Cerulean, also spelled caerulean, may be applied to a range of colors from deep blue, sky-blue, bright blue or azure color through greenish blue colors.

The first recorded use of cerulean as a color name in English was in 1590.[1] The word is probably derived from the Latin word caeruleus, "dark blue, blue or blue-green", which in turn probably derives from caelulum, diminutive of caelum, "heaven, sky".[2]


Use in artistic painting

Cerulean Blue PB35
Corporate logo of a Colombian company (Cerulean Blue Hue), using synthetic pigments to simulate the cerulean blue hue; on canvas.

In classical times, cerulean was used to describe blue pigments, particularly mixtures of copper and cobaltous oxides. These early attempts to create sky blue colors were often less than satisfactory due to greenish hues and lack of permanence. When the pigment cerulean blue (shown in the color box to the right) was invented, it largely superseded all these prior pigments. See also Tekhelet.

Cerulean blue pigment

Discovered in 1805 by Andreas Höpfner, the pigment originally referred to as cerulean blue (or corruleum blue) was first marketed in 1860 as "coeruleum" by George Rowney of the United Kingdom. The primary chemical constituent of the pigment is cobalt(II) stannate.[3][4][5]

It is particularly valuable for artistic painting of skies because of the purity of the blue (specifically the lack of greenish hues), its permanence (no other blue pigments retained color as well), and its opaqueness.[6]

Today, cobalt chromate is sometimes marketed under the cerulean blue name but is darker and greener (Rex Art color index PB 36) than the cobalt stannate version (color index PB 35). The chromate makes excellent turquoise colors and is identified by Rex Art and some other manufacturers as "cobalt turquoise".[7][8]

Other variations of cerulean

Pale cerulean

Cerulean (Pantone)
About these coordinates

— Color coordinates —

Hex triplet #98B4D4
RGBB (r, g, b) (152, 180, 212)
HSV (h, s, v) (212°, 28%, 83%)
Source PerBang.dk[9]
B: Normalized to [0–255] (byte)

Pantone, in a press release, declared the pale tone of cerulean at right, which they call cerulean, as the "color of the millennium".[9]

Bright cerulean

Cerulean (Crayola)
About these coordinates

— Color coordinates —

Hex triplet #1DACD6
RGBB (r, g, b) (29, 172, 214)
HSV (h, s, v) (209°, 94%, 49%)
Source Crayola
B: Normalized to [0–255] (byte)

This bright tone of cerulean is the color called cerulean by Crayola crayons.

Cerulean frost

Cerulean frost
About these coordinates

— Color coordinates —

Hex triplet #6D9BC3
RGBB (r, g, b) (109, 155, 195)
HSV (h, s, v) (208°, 44%, 77[10]%)
Source Crayola
B: Normalized to [0–255] (byte)

At right is displayed the color cerulean frost.

Cerulean frost is one of the colors in the special set of metallic colored Crayola crayons called Silver Swirls, the colors of which were formulated by Crayola in 1990.

Cerulean in nature

Cerulean in human culture


Computer software




  • Cerulean is the album title for the September 10, 1991 music release by the band The Ocean Blue.
  • Cerulean is the favorite color of singer Panic!at the disco frontman Brendon Urie.



  • Repetition of the words "cerulean blue" is a method the "Pusher" villain uses at the beginning of the eponymous X-Files episode 17 season 3 in order to lull his victims to do what he wants.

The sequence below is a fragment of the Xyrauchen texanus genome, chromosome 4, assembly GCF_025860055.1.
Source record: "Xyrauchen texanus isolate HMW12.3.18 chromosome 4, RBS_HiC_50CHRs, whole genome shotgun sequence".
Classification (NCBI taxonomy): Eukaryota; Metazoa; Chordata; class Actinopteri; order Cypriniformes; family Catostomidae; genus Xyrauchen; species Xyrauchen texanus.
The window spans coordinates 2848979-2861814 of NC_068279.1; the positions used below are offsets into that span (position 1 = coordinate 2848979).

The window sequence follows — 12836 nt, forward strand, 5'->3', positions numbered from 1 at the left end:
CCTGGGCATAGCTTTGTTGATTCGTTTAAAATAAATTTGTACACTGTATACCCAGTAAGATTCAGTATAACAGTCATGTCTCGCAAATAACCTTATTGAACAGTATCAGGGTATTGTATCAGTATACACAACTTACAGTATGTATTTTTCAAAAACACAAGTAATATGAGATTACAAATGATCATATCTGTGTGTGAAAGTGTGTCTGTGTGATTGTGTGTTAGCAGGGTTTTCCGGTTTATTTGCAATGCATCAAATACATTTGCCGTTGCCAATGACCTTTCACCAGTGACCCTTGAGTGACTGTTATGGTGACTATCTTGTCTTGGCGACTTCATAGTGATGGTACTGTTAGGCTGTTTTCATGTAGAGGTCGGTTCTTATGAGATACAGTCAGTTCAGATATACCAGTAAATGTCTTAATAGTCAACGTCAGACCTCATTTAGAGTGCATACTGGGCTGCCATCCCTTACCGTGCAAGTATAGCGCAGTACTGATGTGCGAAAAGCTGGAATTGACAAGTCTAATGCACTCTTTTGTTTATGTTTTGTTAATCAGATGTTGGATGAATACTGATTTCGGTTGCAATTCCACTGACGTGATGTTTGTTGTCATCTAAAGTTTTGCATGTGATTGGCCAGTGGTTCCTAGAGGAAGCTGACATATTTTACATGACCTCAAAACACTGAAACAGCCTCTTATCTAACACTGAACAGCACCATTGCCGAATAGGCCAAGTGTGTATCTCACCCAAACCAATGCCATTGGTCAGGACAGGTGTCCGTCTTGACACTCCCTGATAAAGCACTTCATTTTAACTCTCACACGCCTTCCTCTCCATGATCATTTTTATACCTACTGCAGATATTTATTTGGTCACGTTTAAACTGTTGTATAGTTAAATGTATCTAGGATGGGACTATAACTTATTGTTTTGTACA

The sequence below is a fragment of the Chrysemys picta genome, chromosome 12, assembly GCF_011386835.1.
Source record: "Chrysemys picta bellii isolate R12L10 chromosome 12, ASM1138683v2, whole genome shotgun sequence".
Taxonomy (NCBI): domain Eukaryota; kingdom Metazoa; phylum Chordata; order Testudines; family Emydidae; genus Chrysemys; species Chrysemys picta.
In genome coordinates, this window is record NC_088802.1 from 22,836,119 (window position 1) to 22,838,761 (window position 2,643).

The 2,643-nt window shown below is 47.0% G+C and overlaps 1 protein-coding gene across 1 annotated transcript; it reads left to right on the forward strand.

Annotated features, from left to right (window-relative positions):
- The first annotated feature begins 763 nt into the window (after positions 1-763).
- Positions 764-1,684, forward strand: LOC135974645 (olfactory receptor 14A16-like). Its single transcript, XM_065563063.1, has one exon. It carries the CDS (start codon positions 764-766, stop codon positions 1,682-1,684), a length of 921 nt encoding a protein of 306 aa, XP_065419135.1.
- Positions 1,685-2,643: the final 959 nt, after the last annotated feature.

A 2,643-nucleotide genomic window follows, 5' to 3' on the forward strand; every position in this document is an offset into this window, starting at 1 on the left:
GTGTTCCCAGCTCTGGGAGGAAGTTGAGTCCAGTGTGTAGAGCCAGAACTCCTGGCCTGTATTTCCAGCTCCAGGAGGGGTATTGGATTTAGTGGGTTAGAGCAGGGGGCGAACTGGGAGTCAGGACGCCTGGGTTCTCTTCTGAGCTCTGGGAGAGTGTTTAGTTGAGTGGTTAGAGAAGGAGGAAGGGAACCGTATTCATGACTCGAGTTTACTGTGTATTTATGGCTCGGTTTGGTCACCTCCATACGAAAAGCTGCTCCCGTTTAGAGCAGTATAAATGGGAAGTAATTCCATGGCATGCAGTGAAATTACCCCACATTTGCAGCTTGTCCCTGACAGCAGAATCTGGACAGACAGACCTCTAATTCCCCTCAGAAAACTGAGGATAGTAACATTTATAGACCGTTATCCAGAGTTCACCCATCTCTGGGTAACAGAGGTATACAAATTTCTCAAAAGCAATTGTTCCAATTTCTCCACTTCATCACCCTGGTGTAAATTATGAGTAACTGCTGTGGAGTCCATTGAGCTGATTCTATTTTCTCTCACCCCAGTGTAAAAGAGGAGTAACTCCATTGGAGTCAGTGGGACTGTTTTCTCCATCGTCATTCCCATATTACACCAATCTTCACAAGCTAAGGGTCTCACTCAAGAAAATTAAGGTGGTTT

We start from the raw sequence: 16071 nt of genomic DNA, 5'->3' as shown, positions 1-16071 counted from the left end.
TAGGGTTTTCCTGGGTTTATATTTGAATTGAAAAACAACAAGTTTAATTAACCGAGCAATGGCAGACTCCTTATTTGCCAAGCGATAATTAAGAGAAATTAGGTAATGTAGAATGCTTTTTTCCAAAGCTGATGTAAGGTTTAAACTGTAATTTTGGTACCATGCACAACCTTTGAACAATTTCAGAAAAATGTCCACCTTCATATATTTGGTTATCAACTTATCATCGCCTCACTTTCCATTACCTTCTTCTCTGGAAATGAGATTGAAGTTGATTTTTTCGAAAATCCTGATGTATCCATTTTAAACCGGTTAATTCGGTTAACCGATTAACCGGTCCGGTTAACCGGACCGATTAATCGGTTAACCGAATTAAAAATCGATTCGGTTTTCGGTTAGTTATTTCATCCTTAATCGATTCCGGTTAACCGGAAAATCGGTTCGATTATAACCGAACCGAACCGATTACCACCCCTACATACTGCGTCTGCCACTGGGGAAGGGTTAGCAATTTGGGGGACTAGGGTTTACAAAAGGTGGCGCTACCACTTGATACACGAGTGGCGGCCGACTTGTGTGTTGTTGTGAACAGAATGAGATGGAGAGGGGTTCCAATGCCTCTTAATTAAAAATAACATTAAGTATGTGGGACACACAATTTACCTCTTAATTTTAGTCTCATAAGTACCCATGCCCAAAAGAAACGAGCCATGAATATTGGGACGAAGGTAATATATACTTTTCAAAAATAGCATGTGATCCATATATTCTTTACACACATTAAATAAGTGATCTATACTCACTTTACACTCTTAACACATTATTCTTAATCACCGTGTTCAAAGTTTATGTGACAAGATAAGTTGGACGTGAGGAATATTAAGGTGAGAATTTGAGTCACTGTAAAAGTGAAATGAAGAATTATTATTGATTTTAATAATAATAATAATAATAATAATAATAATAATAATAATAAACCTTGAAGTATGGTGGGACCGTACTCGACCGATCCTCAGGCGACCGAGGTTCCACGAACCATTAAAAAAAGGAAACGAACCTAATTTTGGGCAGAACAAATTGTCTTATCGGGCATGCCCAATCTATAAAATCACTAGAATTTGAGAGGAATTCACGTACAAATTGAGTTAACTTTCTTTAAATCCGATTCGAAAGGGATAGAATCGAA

Video games

  • Azul the Cerulean is the blue-haired 33 year-old final recruit of the Tsviets in Dirge of Cerberus: Final Fantasy VII.
  • Cerulean City is one of the pivotal locations in the game and anime Pokémon and is home to the Water Pokémon Gym in Kanto.

See also


External links

Wikimedia Foundation. 2010.


Look at other dictionaries:

  • Cerulean — Ce*ru le*an, a. [L. caeruleus.] Sky colored; blue; azure. Cowper. [1913 Webster] Blue, blue, as if that sky let fall [1913 Webster] A flower from its cerulean wall. Bryant. [1913 Webster] …   The Collaborative International Dictionary of English

  • cerulean — 1660s, from L. caeruleus blue, dark blue, blue green, perhaps dissimilated from caelulum, dim. of caelum heaven, sky, of uncertain origin (see CELESTIAL (Cf. celestial)). The Latin word was applied by Roman authors to the sky, the Mediterranean,… …   Etymology dictionary

  • cerulean — ► ADJECTIVE ▪ deep blue in colour like a clear sky. ORIGIN Latin caeruleus, from caelum sky …   English terms dictionary

  • cerulean — [sə ro͞o′lē ən] adj. [L caeruleus; prob. < caelulum, dim. of caelum, heaven: for IE base see CESIUM] sky blue; azure …   English World dictionary

  • cerulean — adj. Cerulean is used with these nouns: ↑blue, ↑sky …   Collocations dictionary

  • cerulean — ce|ru|le|an [sıˈru:liən] n also ce.rulean blue [U] literary [Date: 1600 1700; : Latin; Origin: caeruleus dark blue , probably from caelum; CELESTIAL] a deep blue colour like a clear sky >cerulean adj …   Dictionary of contemporary English

  • cerulean — adjective Etymology: Latin caeruleus dark blue Date: 1662 resembling the blue of the sky …   New Collegiate Dictionary

  • cerulean — n. [L. caeruleus, sky blue] Azure or sky blue …   Dictionary of invertebrate zoology

  • cerulean — /seuh rooh lee euhn/, adj., n. 1. deep blue; sky blue; azure. 2. Heraldry. a sky blue tincture, used esp. on the Continent. [1660 70; < L caerule(us) dark blue, azure (akin to caelum sky) + AN] * * * …   Universalium

  • cerulean — 1. noun /səˈɹuːliən/ A deep blue colour, like the sky on a fine day. 2. adjective /səˈɹuːliən/ Of a deep blue colour, like the sky on a fine day …   Wiktionary

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